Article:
Molly J. product
Photo by Lauren Segal

Eventually, this project led to Molly J., Kerrigan’s CBD company with a “mission to spread the chill” and provide relief for mothers and women experiencing burnout, anxiety, sleep depravity, inflammation, and more.

Kerrigan connected with a pastry chef who played around with complex formulations and flavors to create the blends you can now find on Molly J.’s gummy menu: sparkling pomegranate, elderflower grapefruit, blackberry rose, and pear ginger.

Of course, these gummies had to provide more than just blended notes, so one of Kerrigan’s first formulation included CBN (cannabinol), the sleep-related compound. And after polling Molly J. consumers on what they used the products for, she learned one of the uses was for hangovers. “Which isn’t surprising,” she says of the use, “because CBD is an anti-inflammatory, so it can really kick hangovers after drinking.”

Through continued polling of consumers and external research with medical professionals and food scientists, Kerrigan began creating a reputable, high-quality hangover product. “We started with CBD being the blockbuster ingredient, and now we’ve definitely graduated into this mindset that CBD can be the foundation upon which all these other plant materials can have a play for whatever ailment we’re trying to focus on,” she explains.

Upon receiving a box of Molly J. gummies, it’s impossible to not notice the intricate attention to detail Shaina Kerrigan has instilled in her products. She wanted to play into all the senses and spent time researching Apple’s packaging to create a tactile sense of happiness. From the magnetic flap closed with a ribbon to the custom rounded gumdrop shape of the gummies that look like a box of luxury chocolate bon bons, the experience of consuming a Molly J. gummy is meant to feel like a moment one has earned after a long day.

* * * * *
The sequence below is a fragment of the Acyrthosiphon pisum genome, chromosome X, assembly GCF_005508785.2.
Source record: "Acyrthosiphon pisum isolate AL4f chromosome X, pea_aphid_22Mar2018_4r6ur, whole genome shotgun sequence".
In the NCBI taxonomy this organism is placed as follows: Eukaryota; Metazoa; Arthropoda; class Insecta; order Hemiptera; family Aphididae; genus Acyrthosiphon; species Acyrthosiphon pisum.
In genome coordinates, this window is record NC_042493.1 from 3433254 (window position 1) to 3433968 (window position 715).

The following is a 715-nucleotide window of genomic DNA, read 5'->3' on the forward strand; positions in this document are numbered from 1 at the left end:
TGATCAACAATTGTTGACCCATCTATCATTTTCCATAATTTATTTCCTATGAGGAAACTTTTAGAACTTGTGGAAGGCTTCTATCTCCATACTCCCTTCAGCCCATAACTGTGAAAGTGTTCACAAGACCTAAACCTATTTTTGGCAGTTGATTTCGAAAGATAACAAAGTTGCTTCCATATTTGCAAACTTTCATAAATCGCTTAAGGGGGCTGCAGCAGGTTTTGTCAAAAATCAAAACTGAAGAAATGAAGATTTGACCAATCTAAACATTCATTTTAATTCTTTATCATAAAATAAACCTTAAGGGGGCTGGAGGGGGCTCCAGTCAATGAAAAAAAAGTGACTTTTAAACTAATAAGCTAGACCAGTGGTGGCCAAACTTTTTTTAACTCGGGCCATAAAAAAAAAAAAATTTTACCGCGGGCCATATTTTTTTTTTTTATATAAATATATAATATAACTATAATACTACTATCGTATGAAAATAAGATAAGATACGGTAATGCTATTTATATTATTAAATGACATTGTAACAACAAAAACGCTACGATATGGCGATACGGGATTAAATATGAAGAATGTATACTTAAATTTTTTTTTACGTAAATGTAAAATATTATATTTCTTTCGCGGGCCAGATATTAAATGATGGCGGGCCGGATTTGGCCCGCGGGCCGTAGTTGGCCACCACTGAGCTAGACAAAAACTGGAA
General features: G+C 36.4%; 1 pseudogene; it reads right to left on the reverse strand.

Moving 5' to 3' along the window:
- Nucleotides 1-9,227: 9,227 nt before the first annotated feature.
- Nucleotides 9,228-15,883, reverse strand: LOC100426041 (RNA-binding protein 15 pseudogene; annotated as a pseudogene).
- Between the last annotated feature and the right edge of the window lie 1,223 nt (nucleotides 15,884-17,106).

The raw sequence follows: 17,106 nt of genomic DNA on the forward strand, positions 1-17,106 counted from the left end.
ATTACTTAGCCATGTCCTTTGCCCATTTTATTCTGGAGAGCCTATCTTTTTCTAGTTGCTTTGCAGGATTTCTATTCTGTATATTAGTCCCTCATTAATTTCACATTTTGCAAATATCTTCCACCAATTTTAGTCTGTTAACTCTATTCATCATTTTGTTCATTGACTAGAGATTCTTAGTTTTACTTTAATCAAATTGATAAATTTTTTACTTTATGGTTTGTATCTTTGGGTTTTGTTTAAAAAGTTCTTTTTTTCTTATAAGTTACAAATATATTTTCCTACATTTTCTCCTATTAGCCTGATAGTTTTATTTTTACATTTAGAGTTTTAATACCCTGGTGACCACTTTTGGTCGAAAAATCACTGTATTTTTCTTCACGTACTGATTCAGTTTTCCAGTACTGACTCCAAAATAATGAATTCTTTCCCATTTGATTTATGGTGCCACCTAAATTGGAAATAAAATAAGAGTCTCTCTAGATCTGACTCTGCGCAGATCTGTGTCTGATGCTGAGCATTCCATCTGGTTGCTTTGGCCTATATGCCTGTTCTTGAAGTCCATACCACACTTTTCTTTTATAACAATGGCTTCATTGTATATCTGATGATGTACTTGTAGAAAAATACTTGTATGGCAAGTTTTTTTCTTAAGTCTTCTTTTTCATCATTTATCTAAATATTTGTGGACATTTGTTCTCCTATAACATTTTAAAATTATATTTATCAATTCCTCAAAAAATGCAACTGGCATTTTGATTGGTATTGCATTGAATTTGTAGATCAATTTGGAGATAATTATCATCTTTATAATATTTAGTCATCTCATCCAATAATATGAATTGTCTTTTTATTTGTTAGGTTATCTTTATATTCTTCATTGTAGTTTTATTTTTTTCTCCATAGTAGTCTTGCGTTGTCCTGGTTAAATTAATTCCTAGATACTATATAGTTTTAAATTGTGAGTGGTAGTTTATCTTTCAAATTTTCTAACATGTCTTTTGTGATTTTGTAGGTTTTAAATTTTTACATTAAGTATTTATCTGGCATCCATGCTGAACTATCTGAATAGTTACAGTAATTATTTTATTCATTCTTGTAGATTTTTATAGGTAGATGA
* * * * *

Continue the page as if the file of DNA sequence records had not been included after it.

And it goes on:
As Molly J. continues to expand and reach a wider audience, the core of the company still reflects Kerrigan’s personality and priorities: to spread more chill in the world. “I look back now, and I realize that I left Yelp because I was getting burned out and because I knew I no longer had my chill anymore, and I was seeking that out,” she says. “You have one life to live, and are we going to waste it feeling anxious and stressed out all the time? It’s a waste of a great life if we’re doing that.”

Molly J.’s great success has led to a major partnership with Gwyneth Paltrow’s wellness brand, goop. Molly J. created a special botanical line of products for goop that ended up being one of the best-sellers on the entire goop site during the holidays—one of the most influential holiday gift guides in the retail space.

But, because of heavy regulations on cannabis products, Molly J. is not allowed to advertise on Google or Meta and is considered high-risk in payment processes, making its fruitful foray into the public space even more admirable. “We really do believe in the power of this plant, and we’re just waiting for a little more guidance and clarity and regulations to make it easier to operate in,” Kerrigan says.

The post Shaina Kerrigan and the Balancing Act at Molly J. appeared first on American Healthcare Leader.